Board of Public Works approves funding for clean water, Chesapeake Bay
Media contact: Jay Apperson
Board of Public Works approves funding for clean water and the Chesapeake Bay
Grants and loans will reduce pollution, improve wastewater and drinking water infrastructure; Bay Restoration Funding to help pay for Baltimore City sewage repairs required by consent decree
BALTIMORE (August 17, 2016) – The Maryland Board of Public Works approved more than $22 million in grants and loans today to reduce pollution, improve water quality and provide safe drinking water. The Board is composed of Governor Larry Hogan, Treasurer Nancy K. Kopp and Comptroller Peter Franchot. Lieutenant Governor Boyd Rutherford represented Governor Hogan at today’s meeting.
“These are smart investments to protect public health and prevent water pollution in Maryland communities and the Chesapeake Bay. The Maryland Department of the Environment thanks Governor Hogan and Lieutenant Governor Rutherford for their leadership on this environmental priority,” said Maryland Secretary of the Environment Ben Grumbles. “We said we would support Baltimore City’s work to stop sewage overflows to meet the requirements of our consent decree, and for the first time since a change in the law in 2015 we are providing state Bay Restoration Fund grants to help pay for these critical improvements. We will continue to push aggressively for environmental progress and public accountability while looking for ways to help provide financial assistance.”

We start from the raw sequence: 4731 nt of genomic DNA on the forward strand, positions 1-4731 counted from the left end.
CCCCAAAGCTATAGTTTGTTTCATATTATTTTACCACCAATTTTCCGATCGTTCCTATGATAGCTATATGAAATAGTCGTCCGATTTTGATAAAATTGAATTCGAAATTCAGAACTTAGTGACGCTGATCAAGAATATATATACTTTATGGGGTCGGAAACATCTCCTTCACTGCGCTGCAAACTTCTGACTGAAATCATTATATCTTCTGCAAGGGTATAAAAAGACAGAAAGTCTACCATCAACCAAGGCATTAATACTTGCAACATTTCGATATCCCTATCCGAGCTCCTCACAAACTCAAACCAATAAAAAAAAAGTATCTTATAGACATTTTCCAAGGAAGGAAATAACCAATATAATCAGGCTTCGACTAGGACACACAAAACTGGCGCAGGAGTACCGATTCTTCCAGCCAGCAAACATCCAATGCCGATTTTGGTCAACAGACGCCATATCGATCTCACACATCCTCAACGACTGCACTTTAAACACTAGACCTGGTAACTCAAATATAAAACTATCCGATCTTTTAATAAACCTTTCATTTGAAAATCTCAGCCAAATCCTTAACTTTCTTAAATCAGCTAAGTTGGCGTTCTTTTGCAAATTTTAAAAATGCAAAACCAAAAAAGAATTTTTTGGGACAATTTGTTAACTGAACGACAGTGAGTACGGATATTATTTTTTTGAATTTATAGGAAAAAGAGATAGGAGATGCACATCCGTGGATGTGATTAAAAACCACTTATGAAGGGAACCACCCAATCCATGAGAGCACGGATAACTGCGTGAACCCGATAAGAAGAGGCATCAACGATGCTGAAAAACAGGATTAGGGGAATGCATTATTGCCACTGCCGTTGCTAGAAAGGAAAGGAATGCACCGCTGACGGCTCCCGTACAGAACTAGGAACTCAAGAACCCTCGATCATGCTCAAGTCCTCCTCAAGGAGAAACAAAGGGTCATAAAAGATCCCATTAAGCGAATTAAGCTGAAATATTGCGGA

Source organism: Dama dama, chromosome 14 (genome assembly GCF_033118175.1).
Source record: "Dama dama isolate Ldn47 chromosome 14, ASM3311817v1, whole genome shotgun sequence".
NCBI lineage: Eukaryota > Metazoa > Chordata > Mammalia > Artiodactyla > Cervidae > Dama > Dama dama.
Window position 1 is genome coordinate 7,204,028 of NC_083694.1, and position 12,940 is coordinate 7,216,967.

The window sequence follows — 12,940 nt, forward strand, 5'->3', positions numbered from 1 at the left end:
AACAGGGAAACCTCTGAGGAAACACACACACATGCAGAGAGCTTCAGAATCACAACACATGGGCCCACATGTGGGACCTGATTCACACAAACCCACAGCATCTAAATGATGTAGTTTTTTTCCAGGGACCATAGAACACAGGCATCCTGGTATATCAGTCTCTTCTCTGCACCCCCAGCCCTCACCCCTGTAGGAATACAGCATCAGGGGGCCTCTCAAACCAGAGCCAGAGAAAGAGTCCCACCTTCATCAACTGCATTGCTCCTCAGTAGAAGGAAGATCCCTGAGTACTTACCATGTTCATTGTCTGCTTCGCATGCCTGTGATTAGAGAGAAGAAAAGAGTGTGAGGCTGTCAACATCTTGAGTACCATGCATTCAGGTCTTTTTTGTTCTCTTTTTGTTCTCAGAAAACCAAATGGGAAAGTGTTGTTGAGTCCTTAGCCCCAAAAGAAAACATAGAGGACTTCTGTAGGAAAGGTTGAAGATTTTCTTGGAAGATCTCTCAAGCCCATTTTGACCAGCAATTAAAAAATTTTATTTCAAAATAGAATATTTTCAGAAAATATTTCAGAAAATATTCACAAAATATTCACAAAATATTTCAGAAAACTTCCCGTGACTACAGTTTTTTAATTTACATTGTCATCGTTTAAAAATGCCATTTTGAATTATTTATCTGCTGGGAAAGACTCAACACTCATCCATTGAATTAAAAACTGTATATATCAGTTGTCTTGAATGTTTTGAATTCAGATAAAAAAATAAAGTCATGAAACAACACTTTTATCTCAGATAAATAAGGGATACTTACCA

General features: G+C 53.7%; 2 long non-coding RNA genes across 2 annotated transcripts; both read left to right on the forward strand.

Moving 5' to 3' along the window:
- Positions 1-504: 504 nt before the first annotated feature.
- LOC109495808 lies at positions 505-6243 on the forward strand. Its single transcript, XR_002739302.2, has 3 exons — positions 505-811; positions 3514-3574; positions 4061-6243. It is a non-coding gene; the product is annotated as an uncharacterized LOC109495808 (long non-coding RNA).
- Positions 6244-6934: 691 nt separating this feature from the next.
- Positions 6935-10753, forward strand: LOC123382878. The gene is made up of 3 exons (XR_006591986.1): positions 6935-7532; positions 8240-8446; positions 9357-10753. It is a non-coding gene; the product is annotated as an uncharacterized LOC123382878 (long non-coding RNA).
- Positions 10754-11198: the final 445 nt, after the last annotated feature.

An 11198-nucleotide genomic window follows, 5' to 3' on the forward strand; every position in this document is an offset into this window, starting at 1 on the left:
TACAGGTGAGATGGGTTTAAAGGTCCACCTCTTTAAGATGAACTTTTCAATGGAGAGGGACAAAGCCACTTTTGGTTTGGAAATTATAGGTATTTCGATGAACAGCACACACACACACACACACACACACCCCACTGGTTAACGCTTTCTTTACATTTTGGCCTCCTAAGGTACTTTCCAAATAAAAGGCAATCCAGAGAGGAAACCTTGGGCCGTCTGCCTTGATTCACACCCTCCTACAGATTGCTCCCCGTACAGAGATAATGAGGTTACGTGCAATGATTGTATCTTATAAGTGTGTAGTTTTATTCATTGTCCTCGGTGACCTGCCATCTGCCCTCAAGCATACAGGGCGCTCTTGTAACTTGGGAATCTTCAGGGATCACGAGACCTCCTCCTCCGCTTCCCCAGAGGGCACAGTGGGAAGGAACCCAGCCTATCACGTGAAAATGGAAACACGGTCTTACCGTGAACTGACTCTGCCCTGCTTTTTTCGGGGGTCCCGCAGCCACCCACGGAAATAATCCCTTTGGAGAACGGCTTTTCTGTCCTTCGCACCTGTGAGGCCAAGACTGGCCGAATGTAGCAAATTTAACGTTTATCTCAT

The following projects were approved today:
Baltimore City multiple sewershed projects — Baltimore City
Bay Restoration Fund grants totaling $20,582,734 to Baltimore City will help fund a continuation of Baltimore City’s efforts to prevent sanitary sewer overflows as required by a consent decree initiated by the Maryland Department of the Environment and the U.S. Environmental Protection Agency. The projects entail the planning, design and construction of improvements to the existing Baltimore City sanitary sewer infrastructure in the Patapsco, Herring Run, and Lower Level sewersheds. Baltimore City, Baltimore County and Anne Arundel County share the cost of some of the projects because they share the sewer infrastructure. This is the first time that Bay Restoration Fund money has been used for this purpose since a change in the law in 2015 allowed this use. The Department of the Environment and its federal partners have reached an agreement with Baltimore City – a proposed modification of a 2002 consent decree – to greatly reduce the amount of sewage that overflows in the city within less than five years.
Lonaconing Water Station Run and Potomac Hollow Waterline Extension – Allegany County
Funding of $1,399,360 – a $699,680 Drinking Water State Revolving Loan Fund loan and a $699,680 grant in the form of loan forgiveness from the Drinking Water State Revolving Loan Fund – to the Town of Lonaconing will help fund the Lonaconing Water Station Run and Potomac Hollow Waterline Ext. project. The project will extend water service along Water Station Run Road and Bluebaugh Road to provide drinking water to about 32 customers. A pump station is required due to the installation of additional waterlines.
Creek Road Water Distribution project — Allegany County
A $300,000 Drinking Water State Revolving Loan grant to Allegany County will help fund the Creek Road Water Distribution Project. The project entails the connection to the City of Cumberland’s water supply system and the construction of water distribution lines to provide reliable water service and fire protection to about 50 homes now served by small and antiquated distribution lines with several major leaks. The new system will be operated and maintained by Allegany County.
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